Puni Rugby Club has a pulse.
That’s what club stalwart Jack Kani instructed Paul Paranihi, now the President, to tell the meeting of the Counties Manukau union’s club delegates in 2014, just months after Puni withdrew from senior competition due to lack of numbers.
Four years on, and that pulse is gradually getting stronger, with the club about to blow out 75 candles on its birthday cake.
The weekend of November 23-24 will see tales told, some of them true, and plenty of old-timers reconnecting to a club they hold dear to the heart. The Friday night will see a dinner, at which 75 years of Puni rugby memories will come flooding black.
From 10am on the Saturday will be matches at the club, from junior and Rippa to the centrepiece Puni XV versus a Tipene (St Stephen’s) Old Boys festival match.
“We’ve kept it low-key. It’s not about bashing each other up. It’s about celebrating the club and this milestone,” says Kani.
Kani himself, now 60, and Paranihi, 61, will strap on the boots, as they did during the 2018 season, as will a clutch of other Counties Manukau and Puni rugby men.
Former Counties Manukau lock/flanker Anthony Jakeman is suiting up, as is the union chairman Craig Carter, a passionate Patumahoe man who even strapped on the boots in 2017 to help the numbers at struggling Maramarua. Steelers assistant coach/centurion and Waiuku club double centurion Grant Henson will be there, former Steelers halfback Kevin Farrell, the union’s RDO Jeremy Wara, plus a few ring-ins from Karaka and Papakura. Staunch Puni man Paul Fowler is keen. Well-known rugby physio Kevin McQuoid is also a starter, his father having been manager of Puni teams back in the day.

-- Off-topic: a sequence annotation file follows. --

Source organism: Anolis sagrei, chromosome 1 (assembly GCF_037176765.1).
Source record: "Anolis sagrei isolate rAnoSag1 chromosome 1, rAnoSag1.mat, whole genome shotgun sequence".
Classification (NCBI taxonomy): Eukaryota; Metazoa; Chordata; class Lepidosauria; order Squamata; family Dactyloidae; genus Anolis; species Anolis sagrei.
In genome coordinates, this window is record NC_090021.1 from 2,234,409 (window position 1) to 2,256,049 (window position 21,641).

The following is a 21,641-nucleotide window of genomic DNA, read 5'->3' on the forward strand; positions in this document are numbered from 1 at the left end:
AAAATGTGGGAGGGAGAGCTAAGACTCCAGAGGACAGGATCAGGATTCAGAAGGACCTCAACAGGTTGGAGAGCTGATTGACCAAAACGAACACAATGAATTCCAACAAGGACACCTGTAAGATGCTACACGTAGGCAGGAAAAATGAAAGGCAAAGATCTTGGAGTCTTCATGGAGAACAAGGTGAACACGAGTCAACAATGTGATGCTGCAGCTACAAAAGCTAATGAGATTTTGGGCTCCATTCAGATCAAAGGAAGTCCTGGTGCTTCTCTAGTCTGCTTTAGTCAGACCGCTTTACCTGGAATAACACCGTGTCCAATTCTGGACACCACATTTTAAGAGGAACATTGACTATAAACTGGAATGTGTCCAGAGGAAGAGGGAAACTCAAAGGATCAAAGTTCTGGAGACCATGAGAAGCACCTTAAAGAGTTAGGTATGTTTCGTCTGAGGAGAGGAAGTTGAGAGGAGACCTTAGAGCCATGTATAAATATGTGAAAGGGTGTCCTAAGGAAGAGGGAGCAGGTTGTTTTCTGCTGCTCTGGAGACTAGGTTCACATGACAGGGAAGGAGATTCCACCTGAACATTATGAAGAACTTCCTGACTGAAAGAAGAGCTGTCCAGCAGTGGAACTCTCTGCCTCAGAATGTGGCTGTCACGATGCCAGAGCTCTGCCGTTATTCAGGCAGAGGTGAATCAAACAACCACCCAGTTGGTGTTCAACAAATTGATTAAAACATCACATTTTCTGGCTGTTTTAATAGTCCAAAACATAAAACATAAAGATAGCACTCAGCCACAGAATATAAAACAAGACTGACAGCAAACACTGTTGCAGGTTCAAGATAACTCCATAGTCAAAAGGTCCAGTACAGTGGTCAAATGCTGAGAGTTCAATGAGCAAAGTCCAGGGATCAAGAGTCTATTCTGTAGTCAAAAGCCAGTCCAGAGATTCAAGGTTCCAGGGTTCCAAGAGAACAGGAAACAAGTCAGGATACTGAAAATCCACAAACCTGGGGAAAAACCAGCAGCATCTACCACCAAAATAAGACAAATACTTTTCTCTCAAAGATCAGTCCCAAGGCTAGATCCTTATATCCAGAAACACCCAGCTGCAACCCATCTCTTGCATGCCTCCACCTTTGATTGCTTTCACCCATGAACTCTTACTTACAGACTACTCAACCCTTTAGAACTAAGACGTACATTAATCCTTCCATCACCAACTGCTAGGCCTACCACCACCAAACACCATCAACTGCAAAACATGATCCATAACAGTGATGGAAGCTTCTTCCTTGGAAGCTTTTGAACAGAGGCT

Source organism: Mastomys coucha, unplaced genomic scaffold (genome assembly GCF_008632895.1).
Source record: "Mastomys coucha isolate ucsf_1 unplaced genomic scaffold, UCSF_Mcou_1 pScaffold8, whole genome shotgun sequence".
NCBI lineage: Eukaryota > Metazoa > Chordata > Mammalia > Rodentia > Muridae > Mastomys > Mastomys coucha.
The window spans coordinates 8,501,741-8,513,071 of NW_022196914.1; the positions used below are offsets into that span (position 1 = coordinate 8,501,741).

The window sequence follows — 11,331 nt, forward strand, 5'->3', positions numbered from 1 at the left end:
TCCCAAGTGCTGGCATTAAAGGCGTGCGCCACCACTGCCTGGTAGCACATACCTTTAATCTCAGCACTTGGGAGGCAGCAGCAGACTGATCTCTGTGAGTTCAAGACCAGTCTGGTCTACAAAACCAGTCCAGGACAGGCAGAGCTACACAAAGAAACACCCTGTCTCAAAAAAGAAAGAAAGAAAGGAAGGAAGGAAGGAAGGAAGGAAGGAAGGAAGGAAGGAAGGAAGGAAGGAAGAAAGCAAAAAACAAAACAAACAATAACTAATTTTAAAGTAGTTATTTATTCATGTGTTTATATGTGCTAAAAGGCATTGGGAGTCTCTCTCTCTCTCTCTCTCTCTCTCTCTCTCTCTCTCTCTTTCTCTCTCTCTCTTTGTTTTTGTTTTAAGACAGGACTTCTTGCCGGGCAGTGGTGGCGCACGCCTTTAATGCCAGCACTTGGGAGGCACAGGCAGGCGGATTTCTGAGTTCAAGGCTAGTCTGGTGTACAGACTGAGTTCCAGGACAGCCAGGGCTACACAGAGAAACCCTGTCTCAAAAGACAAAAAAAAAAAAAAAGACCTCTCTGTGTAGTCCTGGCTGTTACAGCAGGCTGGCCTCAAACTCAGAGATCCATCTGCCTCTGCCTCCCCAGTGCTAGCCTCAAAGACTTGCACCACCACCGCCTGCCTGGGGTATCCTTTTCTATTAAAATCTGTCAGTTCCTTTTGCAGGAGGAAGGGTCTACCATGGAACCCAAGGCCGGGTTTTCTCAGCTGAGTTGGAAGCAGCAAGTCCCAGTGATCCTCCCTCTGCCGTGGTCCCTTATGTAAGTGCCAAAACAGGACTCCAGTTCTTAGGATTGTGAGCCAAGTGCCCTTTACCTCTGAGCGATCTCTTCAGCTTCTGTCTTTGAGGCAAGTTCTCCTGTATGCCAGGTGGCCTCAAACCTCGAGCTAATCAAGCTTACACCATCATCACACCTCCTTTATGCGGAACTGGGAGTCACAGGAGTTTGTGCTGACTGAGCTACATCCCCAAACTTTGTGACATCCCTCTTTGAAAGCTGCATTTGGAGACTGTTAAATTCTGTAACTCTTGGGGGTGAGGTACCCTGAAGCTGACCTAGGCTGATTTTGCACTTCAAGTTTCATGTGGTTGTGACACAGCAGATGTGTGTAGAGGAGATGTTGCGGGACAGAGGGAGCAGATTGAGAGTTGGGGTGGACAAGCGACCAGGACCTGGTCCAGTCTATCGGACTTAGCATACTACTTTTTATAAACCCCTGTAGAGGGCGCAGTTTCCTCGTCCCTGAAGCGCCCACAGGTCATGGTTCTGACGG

The Tipene team may be something of an unknown quantity, though it is hoped former Steelers prop Lee Lidgard will front.
There will likely be a haka, as there was when St Stephen’s famously beat Puni in the late 1970s. Kani played in that game.
“They brought their team up to play us before they went on tour. We rolled out there and hit them as hard as we could. That didn’t work. On-field justice didn’t work. We thought ‘These guys are too fast and too fit’, so we just enjoyed the day and did well at the after-match. A lot of good Counties players came out of that college,” he recalls.
The Puni XV will run out in the old blue colours, which changed to the current maroon in the mid-1950s.
Puni has always been a whanau-based, local community club. It does not have big numbers playing the game – in 2018 there were the Premier 3s, plus Rippa and Under 9s.
“We’re grateful and humble for the support we get from sponsors and the local community. We got on with the game and keeping our club alive,” says Kani.
He had to doublecheck with those in the know that Puni RFC was in fact established in 1943, smack-bang in the midst of World War II.
“You can always leave the area but the club is always inside you. I’m sure they are proud we are keeping the flame going,” says Kani.
Of that there is no doubt, Jack.
For further information on Puni’s big weekend, please visit the club’s Facebook page at:
By Campbell Burnes